When you enjoy good health, it is hard to imagine a time when you would be unable to express your wishes about your health care to a loved one.

“But when crisis suddenly strikes, and your family is left to guess or speculate what your preferences might be. They will be placed under much stress, having to make difficult decisions for you. How can such a situation be made less stressful? With advance care planning (ACP), you can plan ahead and make your wishes known earlier,” says Shi Jin, Senior Advance Care Planning Coordinator, Department of General Medicine, Sengkang General Hospital (SKH), a member of the SingHealth group.

Why planning for the future matters

Having conversations with loved ones in advance about your wishes and preferences allow you to have a shared understanding of what matters to you. Making a plan gives them the assurance and peace of mind that they are fulfilling your wishes. It also guides the healthcare team on how best to care for you.

As you discuss your wishes and preferences in your ACP, questions about completing legal documents such as the Advance Medical Directive (AMD) and the Lasting Power of Attorney (LPA) may arise.

Here is a comparison between Advance Care Planning (ACP) and Advance Medical Directive (AMD):

Advance Care Planning (ACP): What it is, who is it for and when does it take effect

What is it?

Advance care planning (ACP) will guide your loved ones/caregivers and the medical team to make decisions on your behalf during an emergency. This plan is accessible to all public healthcare institutions when needed. The ACP conversation covers some aspects of the AMD and LPA.

Who is it for?

Anyone, regardless of age, and especially for those with medical conditions.

When does it take effect?

When you lose mental capacity and critical healthcare decisions need to be made.

Is it legally binding?

ACP is not a legal document. It helps loved ones make future healthcare decisions for you. Those with medical conditions can get their ACPs done at public hospitals, polyclinics and/or national health centres. ACP is guided by the Mental Capacity Act in Singapore.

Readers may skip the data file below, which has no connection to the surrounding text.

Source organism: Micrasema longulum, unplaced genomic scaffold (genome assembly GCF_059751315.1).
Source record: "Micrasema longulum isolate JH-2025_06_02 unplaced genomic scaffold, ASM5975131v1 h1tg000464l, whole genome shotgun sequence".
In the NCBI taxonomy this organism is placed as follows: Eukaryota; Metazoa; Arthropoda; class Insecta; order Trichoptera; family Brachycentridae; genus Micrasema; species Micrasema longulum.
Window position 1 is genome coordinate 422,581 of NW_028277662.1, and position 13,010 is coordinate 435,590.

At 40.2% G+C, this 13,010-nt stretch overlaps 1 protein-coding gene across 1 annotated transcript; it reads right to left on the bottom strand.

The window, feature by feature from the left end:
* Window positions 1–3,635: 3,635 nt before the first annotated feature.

Can an advance care plan be changed?

Contact your ACP facilitator to change your care plan.

Advance Medical Directive (AMD): What it is, who is it for and when does it take effect
What is it?

An Advance Medical Directive (AMD) is a legal document signed in advance, stating your personal decision to stop life-sustaining treatment if you become terminally ill, incapable of expressing decisions and death is imminent. Healthcare professionals can access it only when you are terminally ill, provided they are informed about it.

Who is it for?

Any adult of at least 21 years of age, with mental capacity.

When does it take effect?

When you are terminally ill and have lost your mental capacity to make end-of-life healthcare decisions.

Is it legally binding?

An AMD is a legal document that has to be signed in the presence of two witnesses, including your doctor. You do not need a lawyer or legal advice to make one. The document is made under the Advance Medical Directive Act in Singapore.

Can an advance medical directive be changed?

You can revoke or terminate an AMD at any time by signing a revocation form in the presence of at least one witness.

For more details on AMD, visit www.moh.gov.sg/content/moh_web/home/policies-and-issues/advance_medical_directiveamd.html

Advance Care Planning 

Read on to find out what is a Lasting Power of Attorney (LPA), who is it for and can you change your mind after signing one.

Ref: N18​